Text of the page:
Author's abstract: George Augustus Robinson, the 'Great Conciliator', conducted one of the most high profile and subsequently notorious experiments with indigenous people in the nineteenth-century British Empire. His 'removal' of Tasmanian Aborigines from the settler-dominated main island was well known at the time: celebrated by many as the most efficacious resolution to frontier conflict, even as it was criticized by (some) liberal commentators. Robinson was acutely aware of himself as an actor on the imperial stage, boasting in his diary on 3 September 1832 that, 'By taking the whole [group of Aborigines] I gain not only the reward but also celebrity' (Friendly Mission). As Patrick Brantlinger argues, colonial, American, European and British commentators were acutely interested in the fate of indigenous peoples when they encountered white, Western civilization: the Tasmanian genocide (as it was known) 'offered a moral and political lesson in how the progress of empire and civilization could be badly botched'.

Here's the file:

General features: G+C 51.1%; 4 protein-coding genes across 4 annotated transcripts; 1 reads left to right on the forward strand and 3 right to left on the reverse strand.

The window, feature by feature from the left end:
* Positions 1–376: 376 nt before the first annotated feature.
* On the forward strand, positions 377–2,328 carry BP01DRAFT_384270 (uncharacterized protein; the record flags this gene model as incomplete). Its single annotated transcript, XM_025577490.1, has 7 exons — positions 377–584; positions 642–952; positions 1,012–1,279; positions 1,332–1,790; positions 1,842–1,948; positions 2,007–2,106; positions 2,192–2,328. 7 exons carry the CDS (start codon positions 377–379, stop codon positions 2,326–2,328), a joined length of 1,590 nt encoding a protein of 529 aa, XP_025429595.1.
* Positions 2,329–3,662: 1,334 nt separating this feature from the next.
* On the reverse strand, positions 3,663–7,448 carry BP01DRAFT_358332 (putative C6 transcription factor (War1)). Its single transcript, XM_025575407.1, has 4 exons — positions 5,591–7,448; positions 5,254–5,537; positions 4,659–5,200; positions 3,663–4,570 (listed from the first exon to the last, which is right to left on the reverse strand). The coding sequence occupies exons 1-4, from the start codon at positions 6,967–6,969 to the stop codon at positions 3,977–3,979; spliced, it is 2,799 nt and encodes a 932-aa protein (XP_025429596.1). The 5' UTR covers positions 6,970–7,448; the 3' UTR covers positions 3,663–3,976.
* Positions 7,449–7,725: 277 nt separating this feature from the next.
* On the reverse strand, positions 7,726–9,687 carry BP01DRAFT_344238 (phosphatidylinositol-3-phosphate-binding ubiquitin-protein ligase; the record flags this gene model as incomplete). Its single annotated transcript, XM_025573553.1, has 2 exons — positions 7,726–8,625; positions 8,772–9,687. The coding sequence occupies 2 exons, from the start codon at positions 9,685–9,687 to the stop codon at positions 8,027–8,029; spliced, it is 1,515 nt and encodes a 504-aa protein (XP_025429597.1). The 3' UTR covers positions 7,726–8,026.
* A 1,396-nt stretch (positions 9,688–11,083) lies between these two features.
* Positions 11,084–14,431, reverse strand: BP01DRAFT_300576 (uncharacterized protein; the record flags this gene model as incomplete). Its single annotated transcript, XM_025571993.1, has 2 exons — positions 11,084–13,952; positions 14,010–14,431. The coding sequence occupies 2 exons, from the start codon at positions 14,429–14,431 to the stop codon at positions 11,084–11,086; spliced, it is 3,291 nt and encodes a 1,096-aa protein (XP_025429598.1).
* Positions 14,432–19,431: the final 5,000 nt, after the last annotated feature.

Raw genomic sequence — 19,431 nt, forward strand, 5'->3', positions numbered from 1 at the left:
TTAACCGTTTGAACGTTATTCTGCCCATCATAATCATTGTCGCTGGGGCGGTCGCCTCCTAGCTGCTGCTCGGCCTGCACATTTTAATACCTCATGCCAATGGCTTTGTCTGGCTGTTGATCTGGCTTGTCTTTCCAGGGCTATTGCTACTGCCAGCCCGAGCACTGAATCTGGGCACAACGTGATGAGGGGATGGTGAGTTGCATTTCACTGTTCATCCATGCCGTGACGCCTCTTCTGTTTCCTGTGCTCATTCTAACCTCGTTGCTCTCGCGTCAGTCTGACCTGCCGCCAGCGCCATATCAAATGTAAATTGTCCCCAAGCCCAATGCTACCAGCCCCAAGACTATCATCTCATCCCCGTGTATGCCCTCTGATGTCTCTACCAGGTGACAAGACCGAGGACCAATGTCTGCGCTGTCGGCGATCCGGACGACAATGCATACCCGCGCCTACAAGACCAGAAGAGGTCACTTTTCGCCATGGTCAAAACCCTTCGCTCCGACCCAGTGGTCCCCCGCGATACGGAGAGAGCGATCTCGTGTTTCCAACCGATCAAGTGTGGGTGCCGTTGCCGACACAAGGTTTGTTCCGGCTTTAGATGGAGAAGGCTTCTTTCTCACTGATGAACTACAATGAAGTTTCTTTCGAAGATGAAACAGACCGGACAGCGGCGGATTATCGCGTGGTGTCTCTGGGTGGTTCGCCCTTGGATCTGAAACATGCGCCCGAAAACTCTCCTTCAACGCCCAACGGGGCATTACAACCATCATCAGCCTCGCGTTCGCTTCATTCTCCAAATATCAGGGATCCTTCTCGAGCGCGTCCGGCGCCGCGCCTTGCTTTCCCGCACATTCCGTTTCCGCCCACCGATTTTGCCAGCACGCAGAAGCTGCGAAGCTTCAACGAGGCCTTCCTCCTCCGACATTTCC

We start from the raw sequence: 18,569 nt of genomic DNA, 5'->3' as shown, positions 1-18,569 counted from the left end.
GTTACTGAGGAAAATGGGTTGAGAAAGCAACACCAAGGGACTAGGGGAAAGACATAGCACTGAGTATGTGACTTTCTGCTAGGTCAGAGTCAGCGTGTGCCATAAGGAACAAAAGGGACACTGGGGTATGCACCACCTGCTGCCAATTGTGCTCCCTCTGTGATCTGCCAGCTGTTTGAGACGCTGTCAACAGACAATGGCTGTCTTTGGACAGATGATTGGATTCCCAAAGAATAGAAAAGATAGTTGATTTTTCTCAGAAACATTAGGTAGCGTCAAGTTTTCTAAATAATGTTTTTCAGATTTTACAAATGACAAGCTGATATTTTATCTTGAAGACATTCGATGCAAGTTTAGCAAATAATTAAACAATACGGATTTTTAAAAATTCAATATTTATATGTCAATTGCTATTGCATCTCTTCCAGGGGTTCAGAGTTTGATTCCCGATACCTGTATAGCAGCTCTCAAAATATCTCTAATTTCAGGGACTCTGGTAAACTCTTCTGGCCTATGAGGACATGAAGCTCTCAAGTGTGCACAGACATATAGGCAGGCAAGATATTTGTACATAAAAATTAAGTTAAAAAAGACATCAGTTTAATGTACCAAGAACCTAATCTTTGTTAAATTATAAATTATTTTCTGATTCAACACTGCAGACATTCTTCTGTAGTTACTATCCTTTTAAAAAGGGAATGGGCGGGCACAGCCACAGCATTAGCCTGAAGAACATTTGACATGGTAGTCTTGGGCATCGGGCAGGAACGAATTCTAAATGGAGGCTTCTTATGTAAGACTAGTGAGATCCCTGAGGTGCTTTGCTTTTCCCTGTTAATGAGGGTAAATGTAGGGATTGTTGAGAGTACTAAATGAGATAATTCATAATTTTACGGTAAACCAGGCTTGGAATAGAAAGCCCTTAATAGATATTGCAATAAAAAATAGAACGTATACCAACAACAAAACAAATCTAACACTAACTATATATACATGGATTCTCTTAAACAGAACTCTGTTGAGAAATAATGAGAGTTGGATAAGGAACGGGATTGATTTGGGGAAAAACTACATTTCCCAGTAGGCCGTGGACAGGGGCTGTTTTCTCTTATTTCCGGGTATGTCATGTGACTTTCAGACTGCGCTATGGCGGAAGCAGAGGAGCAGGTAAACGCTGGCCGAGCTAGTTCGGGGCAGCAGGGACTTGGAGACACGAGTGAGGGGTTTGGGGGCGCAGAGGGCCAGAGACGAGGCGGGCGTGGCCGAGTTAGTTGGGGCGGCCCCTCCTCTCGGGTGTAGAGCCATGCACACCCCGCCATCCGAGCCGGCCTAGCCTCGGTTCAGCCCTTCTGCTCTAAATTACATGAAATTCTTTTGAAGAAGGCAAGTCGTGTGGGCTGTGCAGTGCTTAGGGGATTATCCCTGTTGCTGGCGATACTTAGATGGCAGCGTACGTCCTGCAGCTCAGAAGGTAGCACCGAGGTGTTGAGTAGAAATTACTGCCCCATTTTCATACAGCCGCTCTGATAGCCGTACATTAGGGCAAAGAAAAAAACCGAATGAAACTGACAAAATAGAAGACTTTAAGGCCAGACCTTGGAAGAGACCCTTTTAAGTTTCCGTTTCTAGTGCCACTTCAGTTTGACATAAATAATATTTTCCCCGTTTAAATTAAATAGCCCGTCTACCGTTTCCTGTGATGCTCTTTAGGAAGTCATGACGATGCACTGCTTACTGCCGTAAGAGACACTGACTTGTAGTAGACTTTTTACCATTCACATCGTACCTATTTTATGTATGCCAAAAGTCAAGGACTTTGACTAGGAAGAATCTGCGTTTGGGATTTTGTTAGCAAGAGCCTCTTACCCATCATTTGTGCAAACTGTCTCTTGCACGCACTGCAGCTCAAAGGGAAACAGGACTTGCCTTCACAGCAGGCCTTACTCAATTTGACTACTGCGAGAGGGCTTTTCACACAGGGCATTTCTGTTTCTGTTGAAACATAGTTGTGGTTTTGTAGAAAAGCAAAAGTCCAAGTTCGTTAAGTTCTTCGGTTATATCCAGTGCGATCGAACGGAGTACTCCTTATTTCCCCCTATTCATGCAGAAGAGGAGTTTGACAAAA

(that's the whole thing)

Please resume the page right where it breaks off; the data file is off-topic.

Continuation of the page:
Ideas about Robinson and his 'mission' to the Tasmanian Aborigines have circulated in popular culture and art since the 1830s. A variety of mechanisms have kept Robinson in the popular imagination. Benjamin Duterrau's portrait of Robinson in 'The Conciliation' memorably pictures a soft-faced Briton surrounded by his Aboriginal 'charges', but colonial and imperial commentators positioned Robinson equally often within the racial science of high imperialism. Alongside such representations, Robinson and the Tasmanian Aborigines were envisioned by popular newspapers, pamphleteers and writers in the Victorian economy's commodification of Empire. These imaginings of Robinson were as vigorous in the imperial centres as in the colonies, and have continued to be so. Twentieth-century authors - from Robert Drewe, to Mudrooroo, to Matthew Kneale, to Stephen Scheding and Nicholas Shakespeare - seem compelled to re-imagine Robinson's story. This paper examines Robinson's colonial celebrity and its postcolonial aftermath through theories of mass media and celebrity.